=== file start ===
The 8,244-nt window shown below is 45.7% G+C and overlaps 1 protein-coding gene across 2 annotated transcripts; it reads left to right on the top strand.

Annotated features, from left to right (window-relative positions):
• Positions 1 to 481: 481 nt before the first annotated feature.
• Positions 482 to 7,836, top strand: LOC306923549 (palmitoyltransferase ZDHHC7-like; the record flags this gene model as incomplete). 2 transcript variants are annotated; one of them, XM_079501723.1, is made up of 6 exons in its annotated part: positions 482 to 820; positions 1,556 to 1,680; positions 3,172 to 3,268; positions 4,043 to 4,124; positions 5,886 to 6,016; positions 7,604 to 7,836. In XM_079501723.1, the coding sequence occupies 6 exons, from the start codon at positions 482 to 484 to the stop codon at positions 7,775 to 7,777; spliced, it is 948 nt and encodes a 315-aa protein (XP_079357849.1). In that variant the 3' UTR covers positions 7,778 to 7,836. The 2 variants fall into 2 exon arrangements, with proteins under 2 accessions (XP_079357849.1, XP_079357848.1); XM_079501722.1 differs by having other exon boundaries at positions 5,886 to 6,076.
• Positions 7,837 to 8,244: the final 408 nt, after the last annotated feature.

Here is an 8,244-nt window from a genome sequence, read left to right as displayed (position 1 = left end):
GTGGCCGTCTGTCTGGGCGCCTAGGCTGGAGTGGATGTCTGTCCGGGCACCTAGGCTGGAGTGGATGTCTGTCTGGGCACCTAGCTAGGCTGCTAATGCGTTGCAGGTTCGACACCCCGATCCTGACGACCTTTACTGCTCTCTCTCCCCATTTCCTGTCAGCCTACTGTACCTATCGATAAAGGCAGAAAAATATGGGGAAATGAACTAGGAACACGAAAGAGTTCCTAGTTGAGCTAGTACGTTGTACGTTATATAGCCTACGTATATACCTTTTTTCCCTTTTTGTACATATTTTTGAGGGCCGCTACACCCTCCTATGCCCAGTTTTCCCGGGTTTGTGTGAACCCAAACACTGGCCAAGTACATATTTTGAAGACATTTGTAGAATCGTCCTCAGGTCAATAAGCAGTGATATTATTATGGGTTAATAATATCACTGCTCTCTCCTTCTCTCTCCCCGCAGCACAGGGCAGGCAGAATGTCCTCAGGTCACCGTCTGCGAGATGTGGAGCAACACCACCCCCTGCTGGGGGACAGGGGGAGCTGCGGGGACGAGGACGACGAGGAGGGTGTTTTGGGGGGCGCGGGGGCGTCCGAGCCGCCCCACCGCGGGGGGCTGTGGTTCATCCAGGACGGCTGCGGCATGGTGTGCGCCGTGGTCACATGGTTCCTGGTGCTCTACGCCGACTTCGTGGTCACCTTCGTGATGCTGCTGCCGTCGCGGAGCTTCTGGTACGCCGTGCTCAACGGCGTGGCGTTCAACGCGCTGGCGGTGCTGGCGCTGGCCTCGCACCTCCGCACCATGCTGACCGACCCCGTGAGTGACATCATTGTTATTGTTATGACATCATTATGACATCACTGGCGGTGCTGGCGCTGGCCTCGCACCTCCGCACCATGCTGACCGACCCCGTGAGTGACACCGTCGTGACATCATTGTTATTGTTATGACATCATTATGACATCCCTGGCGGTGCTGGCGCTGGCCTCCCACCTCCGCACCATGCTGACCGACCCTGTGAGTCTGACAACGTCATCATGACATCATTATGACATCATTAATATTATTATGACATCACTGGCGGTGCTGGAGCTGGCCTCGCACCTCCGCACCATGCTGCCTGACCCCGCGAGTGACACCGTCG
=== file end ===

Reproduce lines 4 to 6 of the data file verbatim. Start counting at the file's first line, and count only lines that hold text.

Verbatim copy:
• Positions 482 to 7,836, top strand: LOC306923549 (palmitoyltransferase ZDHHC7-like; the record flags this gene model as incomplete). 2 transcript variants are annotated; one of them, XM_079501723.1, is made up of 6 exons in its annotated part: positions 482 to 820; positions 1,556 to 1,680; positions 3,172 to 3,268; positions 4,043 to 4,124; positions 5,886 to 6,016; positions 7,604 to 7,836. In XM_079501723.1, the coding sequence occupies 6 exons, from the start codon at positions 482 to 484 to the stop codon at positions 7,775 to 7,777; spliced, it is 948 nt and encodes a 315-aa protein (XP_079357849.1). In that variant the 3' UTR covers positions 7,778 to 7,836. The 2 variants fall into 2 exon arrangements, with proteins under 2 accessions (XP_079357849.1, XP_079357848.1); XM_079501722.1 differs by having other exon boundaries at positions 5,886 to 6,076.
• Positions 7,837 to 8,244: the final 408 nt, after the last annotated feature.

Here is an 8,244-nt window from a genome sequence, read left to right as displayed (position 1 = left end):